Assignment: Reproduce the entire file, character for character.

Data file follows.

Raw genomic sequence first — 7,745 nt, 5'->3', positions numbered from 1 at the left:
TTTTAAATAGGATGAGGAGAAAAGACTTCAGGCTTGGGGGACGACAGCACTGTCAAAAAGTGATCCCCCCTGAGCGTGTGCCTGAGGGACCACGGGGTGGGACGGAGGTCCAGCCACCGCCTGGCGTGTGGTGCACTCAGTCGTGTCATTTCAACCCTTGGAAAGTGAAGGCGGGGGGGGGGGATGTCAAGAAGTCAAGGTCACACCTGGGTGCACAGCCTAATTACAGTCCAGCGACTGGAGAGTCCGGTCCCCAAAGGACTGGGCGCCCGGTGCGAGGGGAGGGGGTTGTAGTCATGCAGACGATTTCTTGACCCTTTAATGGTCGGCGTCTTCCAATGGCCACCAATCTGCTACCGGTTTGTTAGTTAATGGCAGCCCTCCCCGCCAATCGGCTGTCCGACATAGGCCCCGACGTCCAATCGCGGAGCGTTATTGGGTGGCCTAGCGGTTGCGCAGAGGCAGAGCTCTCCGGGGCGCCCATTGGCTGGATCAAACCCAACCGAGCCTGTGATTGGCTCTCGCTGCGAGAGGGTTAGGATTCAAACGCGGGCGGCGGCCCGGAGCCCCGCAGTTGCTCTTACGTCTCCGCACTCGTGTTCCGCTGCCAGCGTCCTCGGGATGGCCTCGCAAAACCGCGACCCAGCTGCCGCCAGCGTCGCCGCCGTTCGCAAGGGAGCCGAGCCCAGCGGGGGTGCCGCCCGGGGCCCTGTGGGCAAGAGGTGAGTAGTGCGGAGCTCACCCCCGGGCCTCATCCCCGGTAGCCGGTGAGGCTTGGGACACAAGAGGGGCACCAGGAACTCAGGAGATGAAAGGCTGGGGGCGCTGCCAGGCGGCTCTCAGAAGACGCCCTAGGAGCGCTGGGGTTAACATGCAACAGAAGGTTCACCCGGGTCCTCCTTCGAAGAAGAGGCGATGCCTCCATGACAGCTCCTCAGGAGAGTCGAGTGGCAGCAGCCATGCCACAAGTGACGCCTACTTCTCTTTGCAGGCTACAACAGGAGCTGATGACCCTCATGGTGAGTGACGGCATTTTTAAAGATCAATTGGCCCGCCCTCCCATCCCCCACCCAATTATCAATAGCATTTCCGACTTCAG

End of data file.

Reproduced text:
Raw genomic sequence first — 7,745 nt, 5'->3', positions numbered from 1 at the left:
TTTTAAATAGGATGAGGAGAAAAGACTTCAGGCTTGGGGGACGACAGCACTGTCAAAAAGTGATCCCCCCTGAGCGTGTGCCTGAGGGACCACGGGGTGGGACGGAGGTCCAGCCACCGCCTGGCGTGTGGTGCACTCAGTCGTGTCATTTCAACCCTTGGAAAGTGAAGGCGGGGGGGGGGGATGTCAAGAAGTCAAGGTCACACCTGGGTGCACAGCCTAATTACAGTCCAGCGACTGGAGAGTCCGGTCCCCAAAGGACTGGGCGCCCGGTGCGAGGGGAGGGGGTTGTAGTCATGCAGACGATTTCTTGACCCTTTAATGGTCGGCGTCTTCCAATGGCCACCAATCTGCTACCGGTTTGTTAGTTAATGGCAGCCCTCCCCGCCAATCGGCTGTCCGACATAGGCCCCGACGTCCAATCGCGGAGCGTTATTGGGTGGCCTAGCGGTTGCGCAGAGGCAGAGCTCTCCGGGGCGCCCATTGGCTGGATCAAACCCAACCGAGCCTGTGATTGGCTCTCGCTGCGAGAGGGTTAGGATTCAAACGCGGGCGGCGGCCCGGAGCCCCGCAGTTGCTCTTACGTCTCCGCACTCGTGTTCCGCTGCCAGCGTCCTCGGGATGGCCTCGCAAAACCGCGACCCAGCTGCCGCCAGCGTCGCCGCCGTTCGCAAGGGAGCCGAGCCCAGCGGGGGTGCCGCCCGGGGCCCTGTGGGCAAGAGGTGAGTAGTGCGGAGCTCACCCCCGGGCCTCATCCCCGGTAGCCGGTGAGGCTTGGGACACAAGAGGGGCACCAGGAACTCAGGAGATGAAAGGCTGGGGGCGCTGCCAGGCGGCTCTCAGAAGACGCCCTAGGAGCGCTGGGGTTAACATGCAACAGAAGGTTCACCCGGGTCCTCCTTCGAAGAAGAGGCGATGCCTCCATGACAGCTCCTCAGGAGAGTCGAGTGGCAGCAGCCATGCCACAAGTGACGCCTACTTCTCTTTGCAGGCTACAACAGGAGCTGATGACCCTCATGGTGAGTGACGGCATTTTTAAAGATCAATTGGCCCGCCCTCCCATCCCCCACCCAATTATCAATAGCATTTCCGACTTCAG